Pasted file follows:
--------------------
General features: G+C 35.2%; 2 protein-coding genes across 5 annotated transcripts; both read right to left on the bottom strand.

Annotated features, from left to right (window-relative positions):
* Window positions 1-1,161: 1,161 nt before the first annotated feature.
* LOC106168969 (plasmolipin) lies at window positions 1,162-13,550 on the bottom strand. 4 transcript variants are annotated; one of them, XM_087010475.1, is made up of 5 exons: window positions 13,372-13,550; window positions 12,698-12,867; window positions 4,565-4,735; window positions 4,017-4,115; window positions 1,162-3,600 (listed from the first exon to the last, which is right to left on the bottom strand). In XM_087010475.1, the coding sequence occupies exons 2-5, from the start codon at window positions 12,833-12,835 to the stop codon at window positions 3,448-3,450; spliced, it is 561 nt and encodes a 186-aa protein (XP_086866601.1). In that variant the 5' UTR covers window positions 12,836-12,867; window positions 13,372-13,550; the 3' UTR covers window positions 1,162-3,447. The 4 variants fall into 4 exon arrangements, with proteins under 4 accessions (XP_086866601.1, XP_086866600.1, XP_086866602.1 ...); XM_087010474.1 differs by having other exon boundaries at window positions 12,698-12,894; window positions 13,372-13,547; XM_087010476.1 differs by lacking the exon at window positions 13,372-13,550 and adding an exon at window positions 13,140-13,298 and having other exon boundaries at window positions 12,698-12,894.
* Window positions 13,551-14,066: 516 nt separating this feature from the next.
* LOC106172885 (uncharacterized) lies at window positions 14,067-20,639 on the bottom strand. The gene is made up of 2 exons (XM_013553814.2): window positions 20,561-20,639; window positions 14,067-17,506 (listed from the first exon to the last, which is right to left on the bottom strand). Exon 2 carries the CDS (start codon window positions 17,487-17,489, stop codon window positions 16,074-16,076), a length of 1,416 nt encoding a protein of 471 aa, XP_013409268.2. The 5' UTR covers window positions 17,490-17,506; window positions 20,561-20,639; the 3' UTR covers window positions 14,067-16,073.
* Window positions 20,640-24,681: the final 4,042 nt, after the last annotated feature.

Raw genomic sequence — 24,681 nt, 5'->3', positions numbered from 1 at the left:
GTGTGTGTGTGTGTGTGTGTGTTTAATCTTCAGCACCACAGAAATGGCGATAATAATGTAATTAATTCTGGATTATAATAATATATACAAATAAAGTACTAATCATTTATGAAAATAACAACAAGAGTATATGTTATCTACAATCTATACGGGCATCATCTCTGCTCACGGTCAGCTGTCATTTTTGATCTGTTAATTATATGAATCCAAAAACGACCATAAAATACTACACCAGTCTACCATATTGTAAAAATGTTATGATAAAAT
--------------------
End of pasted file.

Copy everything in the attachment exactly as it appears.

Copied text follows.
General features: G+C 35.2%; 2 protein-coding genes across 5 annotated transcripts; both read right to left on the bottom strand.

Annotated features, from left to right (window-relative positions):
* Window positions 1-1,161: 1,161 nt before the first annotated feature.
* LOC106168969 (plasmolipin) lies at window positions 1,162-13,550 on the bottom strand. 4 transcript variants are annotated; one of them, XM_087010475.1, is made up of 5 exons: window positions 13,372-13,550; window positions 12,698-12,867; window positions 4,565-4,735; window positions 4,017-4,115; window positions 1,162-3,600 (listed from the first exon to the last, which is right to left on the bottom strand). In XM_087010475.1, the coding sequence occupies exons 2-5, from the start codon at window positions 12,833-12,835 to the stop codon at window positions 3,448-3,450; spliced, it is 561 nt and encodes a 186-aa protein (XP_086866601.1). In that variant the 5' UTR covers window positions 12,836-12,867; window positions 13,372-13,550; the 3' UTR covers window positions 1,162-3,447. The 4 variants fall into 4 exon arrangements, with proteins under 4 accessions (XP_086866601.1, XP_086866600.1, XP_086866602.1 ...); XM_087010474.1 differs by having other exon boundaries at window positions 12,698-12,894; window positions 13,372-13,547; XM_087010476.1 differs by lacking the exon at window positions 13,372-13,550 and adding an exon at window positions 13,140-13,298 and having other exon boundaries at window positions 12,698-12,894.
* Window positions 13,551-14,066: 516 nt separating this feature from the next.
* LOC106172885 (uncharacterized) lies at window positions 14,067-20,639 on the bottom strand. The gene is made up of 2 exons (XM_013553814.2): window positions 20,561-20,639; window positions 14,067-17,506 (listed from the first exon to the last, which is right to left on the bottom strand). Exon 2 carries the CDS (start codon window positions 17,487-17,489, stop codon window positions 16,074-16,076), a length of 1,416 nt encoding a protein of 471 aa, XP_013409268.2. The 5' UTR covers window positions 17,490-17,506; window positions 20,561-20,639; the 3' UTR covers window positions 14,067-16,073.
* Window positions 20,640-24,681: the final 4,042 nt, after the last annotated feature.

Raw genomic sequence — 24,681 nt, 5'->3', positions numbered from 1 at the left:
GTGTGTGTGTGTGTGTGTGTGTTTAATCTTCAGCACCACAGAAATGGCGATAATAATGTAATTAATTCTGGATTATAATAATATATACAAATAAAGTACTAATCATTTATGAAAATAACAACAAGAGTATATGTTATCTACAATCTATACGGGCATCATCTCTGCTCACGGTCAGCTGTCATTTTTGATCTGTTAATTATATGAATCCAAAAACGACCATAAAATACTACACCAGTCTACCATATTGTAAAAATGTTATGATAAAAT